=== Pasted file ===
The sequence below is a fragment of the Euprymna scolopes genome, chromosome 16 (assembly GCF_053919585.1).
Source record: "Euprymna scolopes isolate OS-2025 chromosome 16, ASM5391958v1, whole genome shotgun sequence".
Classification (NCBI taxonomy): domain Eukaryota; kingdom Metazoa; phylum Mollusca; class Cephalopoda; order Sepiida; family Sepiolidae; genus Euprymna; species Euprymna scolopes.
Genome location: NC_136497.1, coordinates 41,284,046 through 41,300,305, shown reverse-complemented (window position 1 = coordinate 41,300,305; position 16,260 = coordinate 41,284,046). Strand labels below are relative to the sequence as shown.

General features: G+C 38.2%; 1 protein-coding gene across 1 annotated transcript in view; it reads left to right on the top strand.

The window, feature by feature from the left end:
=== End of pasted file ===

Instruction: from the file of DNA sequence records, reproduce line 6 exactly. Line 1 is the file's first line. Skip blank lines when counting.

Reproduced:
The window, feature by feature from the left end: